11. Folding shovel. There are a couple of instances where a folding shovel might come in handy. The first is when you get stuck in the snow or ice. You can use the shovel to dig some snow out and place some dirt under the tire to get more traction. The second situation is when a car tire gets stuck in a hole or something. You can use the shovel to dig about and create some ramps to help get your car unstuck. Also, it can be used as an improvised weapon, Green Beret-style.

12. LifeHammer. When you’re trying to escape from a sinking car, this little piece of plastic and metal can be the difference between life and death. Use it to break your window, cut your seatbelt and make your escape.

13. Portable air compressor. My dad feels like this was the best purchase he made for the car. When your tire is leaking but hasn’t totally blown out, instead of putting on a spare, you can use a portable air compressor to get back on the road. The compressor fills your tire up enough to allow you to drive to a repair shop to get it fixed. It plugs right into your cigarette lighter. Bonus use: no more paying 75 cents to fill up your tires at stingy gas stations.


I don't have a tow strap or LifeHammer. They sound like important things but a pretty rare chance you'd need them. thoughts?

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PostPosted: Tue Dec 22, 2009 9:49 am 
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I have 10 out of the 13, I am also minus the tow strap and life hammer.

I don't live where it freezes so I'm not carrying a ice scraper :wink:

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PostPosted: Tue Dec 22, 2009 9:52 am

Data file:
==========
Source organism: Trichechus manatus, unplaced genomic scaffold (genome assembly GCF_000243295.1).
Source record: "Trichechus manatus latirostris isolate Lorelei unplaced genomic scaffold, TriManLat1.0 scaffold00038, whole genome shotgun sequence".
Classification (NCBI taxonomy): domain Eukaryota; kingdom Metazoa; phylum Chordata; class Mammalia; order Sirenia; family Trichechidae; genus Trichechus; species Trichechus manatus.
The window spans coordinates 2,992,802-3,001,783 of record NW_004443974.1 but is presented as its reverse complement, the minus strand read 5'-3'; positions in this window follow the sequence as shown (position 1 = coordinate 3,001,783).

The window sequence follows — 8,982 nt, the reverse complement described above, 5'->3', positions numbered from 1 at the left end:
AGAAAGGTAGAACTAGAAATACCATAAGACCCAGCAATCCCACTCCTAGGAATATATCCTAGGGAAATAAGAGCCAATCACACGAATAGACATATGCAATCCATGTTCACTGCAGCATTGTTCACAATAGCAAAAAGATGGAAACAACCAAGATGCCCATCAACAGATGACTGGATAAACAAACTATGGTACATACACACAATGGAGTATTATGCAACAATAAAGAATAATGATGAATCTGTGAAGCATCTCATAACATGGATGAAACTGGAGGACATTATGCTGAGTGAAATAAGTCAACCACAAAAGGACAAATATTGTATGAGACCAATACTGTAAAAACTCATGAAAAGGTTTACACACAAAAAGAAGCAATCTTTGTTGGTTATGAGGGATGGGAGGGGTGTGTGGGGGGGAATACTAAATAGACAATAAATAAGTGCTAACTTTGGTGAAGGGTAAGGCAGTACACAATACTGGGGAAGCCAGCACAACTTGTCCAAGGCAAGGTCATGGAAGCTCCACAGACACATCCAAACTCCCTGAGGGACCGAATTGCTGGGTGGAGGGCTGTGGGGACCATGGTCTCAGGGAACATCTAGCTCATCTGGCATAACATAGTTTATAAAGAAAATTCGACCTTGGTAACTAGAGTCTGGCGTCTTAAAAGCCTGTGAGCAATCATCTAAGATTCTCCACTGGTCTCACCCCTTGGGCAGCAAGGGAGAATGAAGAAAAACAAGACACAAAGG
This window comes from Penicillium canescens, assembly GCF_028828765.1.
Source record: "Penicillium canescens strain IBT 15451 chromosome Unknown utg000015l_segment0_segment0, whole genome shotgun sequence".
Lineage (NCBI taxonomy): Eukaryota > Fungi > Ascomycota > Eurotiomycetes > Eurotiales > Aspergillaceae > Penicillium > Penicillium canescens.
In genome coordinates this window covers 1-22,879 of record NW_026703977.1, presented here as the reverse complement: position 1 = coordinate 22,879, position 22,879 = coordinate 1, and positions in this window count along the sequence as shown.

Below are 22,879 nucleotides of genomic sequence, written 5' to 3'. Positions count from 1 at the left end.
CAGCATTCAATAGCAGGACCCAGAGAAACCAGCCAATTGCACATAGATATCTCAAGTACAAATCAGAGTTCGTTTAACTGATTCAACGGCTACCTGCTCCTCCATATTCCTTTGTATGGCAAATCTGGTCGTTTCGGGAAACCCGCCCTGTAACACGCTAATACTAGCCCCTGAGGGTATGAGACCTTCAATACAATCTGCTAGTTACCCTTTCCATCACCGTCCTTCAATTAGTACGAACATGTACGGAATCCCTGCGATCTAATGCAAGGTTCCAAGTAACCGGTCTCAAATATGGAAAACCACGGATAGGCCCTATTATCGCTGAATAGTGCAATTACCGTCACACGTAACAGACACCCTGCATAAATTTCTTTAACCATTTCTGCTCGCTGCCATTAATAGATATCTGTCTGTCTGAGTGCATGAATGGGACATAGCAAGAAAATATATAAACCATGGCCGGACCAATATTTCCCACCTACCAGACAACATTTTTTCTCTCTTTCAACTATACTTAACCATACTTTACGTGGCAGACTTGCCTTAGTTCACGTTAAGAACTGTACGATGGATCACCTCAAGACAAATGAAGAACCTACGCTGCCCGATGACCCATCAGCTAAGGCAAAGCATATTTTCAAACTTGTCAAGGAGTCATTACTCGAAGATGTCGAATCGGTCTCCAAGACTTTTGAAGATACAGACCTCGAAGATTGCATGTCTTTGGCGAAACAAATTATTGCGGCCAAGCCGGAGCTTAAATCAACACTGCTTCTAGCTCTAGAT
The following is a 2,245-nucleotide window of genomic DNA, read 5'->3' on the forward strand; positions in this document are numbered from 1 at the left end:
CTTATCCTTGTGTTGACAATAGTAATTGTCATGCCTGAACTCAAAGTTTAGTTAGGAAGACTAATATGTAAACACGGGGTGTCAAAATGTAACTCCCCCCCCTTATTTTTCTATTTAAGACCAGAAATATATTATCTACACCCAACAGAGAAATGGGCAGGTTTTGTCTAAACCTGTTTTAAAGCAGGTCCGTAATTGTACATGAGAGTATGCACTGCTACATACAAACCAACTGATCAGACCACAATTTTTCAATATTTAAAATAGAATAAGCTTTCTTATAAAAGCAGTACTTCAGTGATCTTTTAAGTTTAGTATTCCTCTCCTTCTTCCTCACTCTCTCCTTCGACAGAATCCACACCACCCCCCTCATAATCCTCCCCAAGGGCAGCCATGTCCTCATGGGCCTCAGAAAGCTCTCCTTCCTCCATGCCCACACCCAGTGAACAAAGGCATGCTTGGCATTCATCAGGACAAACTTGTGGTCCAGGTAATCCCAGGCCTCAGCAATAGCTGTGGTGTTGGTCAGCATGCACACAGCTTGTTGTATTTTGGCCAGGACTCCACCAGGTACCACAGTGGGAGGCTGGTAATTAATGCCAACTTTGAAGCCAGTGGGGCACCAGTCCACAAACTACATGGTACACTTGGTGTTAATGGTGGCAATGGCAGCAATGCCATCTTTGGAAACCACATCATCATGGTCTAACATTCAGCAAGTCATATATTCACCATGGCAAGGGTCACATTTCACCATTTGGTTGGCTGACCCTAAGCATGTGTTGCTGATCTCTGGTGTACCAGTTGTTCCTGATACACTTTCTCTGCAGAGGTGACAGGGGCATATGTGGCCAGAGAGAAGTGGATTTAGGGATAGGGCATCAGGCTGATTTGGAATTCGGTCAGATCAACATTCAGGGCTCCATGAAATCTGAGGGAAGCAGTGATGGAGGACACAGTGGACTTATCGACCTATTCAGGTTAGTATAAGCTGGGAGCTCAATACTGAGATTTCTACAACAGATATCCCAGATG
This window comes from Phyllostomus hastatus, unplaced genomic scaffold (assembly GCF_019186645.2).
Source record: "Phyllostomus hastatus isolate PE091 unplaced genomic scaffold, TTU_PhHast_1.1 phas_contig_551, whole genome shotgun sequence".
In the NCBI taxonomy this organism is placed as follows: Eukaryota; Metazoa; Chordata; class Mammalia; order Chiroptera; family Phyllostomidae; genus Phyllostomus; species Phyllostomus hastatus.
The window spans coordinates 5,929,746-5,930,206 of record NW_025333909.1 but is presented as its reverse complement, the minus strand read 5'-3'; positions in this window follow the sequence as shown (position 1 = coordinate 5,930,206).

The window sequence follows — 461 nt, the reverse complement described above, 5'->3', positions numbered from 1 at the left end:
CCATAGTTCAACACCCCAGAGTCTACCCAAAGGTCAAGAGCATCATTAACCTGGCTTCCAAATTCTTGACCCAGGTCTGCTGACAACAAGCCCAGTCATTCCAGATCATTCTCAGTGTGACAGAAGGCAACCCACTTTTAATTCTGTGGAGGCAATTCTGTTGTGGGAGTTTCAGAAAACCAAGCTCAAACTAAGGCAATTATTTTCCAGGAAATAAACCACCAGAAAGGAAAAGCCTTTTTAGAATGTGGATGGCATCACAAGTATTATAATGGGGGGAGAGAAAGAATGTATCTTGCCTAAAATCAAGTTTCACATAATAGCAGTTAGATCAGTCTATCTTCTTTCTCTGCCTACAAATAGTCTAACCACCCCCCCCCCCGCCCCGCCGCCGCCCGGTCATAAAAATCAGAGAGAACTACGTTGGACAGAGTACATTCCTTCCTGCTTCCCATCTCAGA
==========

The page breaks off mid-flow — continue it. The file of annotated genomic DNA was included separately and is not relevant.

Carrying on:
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Location: SEPA (there is a reason it looks like Septic)
i dont carry jumper cables because in this area EVERYONE with a pos car that won't start asks if you have jumper cables

ands its a pain in the ass

i suppose i could just lie


but i have everything else

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PostPosted: Tue Dec 22, 2009 9:53 am 
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Seems like a pretty inclusive list.. I have all of those things.

My wife's mother gave us one of those life hammer things, not a real one, but a cheap knock-off. Its got a window smasher and seatbelt cutter. I just throw it in the glove box, but should probably mount it somewhere accessible just in case I go in the drink.

Things I would add to the list that I also like to carry:

Fire Extinguisher
Food
Local area maps
A GPS unit
CB Radio
Snatch Block and Clevis
Tool Kit
Jack and spare (you would be amazed at how many people don't have this)
Fix-a-flat
Road Flares (good for signaling)
Snow chains (if you live in a wintery area)

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PostPosted: Tue Dec 22, 2009 10:04 am 
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Everything except the life hammer, plus

14) Tire patch kit

15) Tool kit (Wrenches, channel-locks, pliers, screwdrivers, bailing wire and e-tape, tire gauge)

16) Folding Shovel

17) fire extinguisher

18) M1 Garand (at least in deer season :D)

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PostPosted: Tue Dec 22, 2009 10:23 am 
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Good stuff Murph. Agree 100% and working on it

Dang you're right about actual fire flares being hard to find. I'm still looking.

Rope should be in the kit, but that is no replacement for a real tow strap. The forces involved between two vehicles tugging on each other is enormous- learned this first hand after snapping every friends ropes 4 wheeling back in the day.

A spring loaded center punch will take out any car window but the windshield. Just so happens I was given a gift set of "Rescue Knives" at work, they have a little point for breaking windows, seat belt cutter, etc.- one in each glove box now.

Cell Phone charger needs to be in there, too. Here's a pretty good deal on a cell charger- and more!

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PostPosted: Tue Dec 22, 2009 10:33 am 
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I had a little dose of seasonal fail yesterday to remind me of this very subject.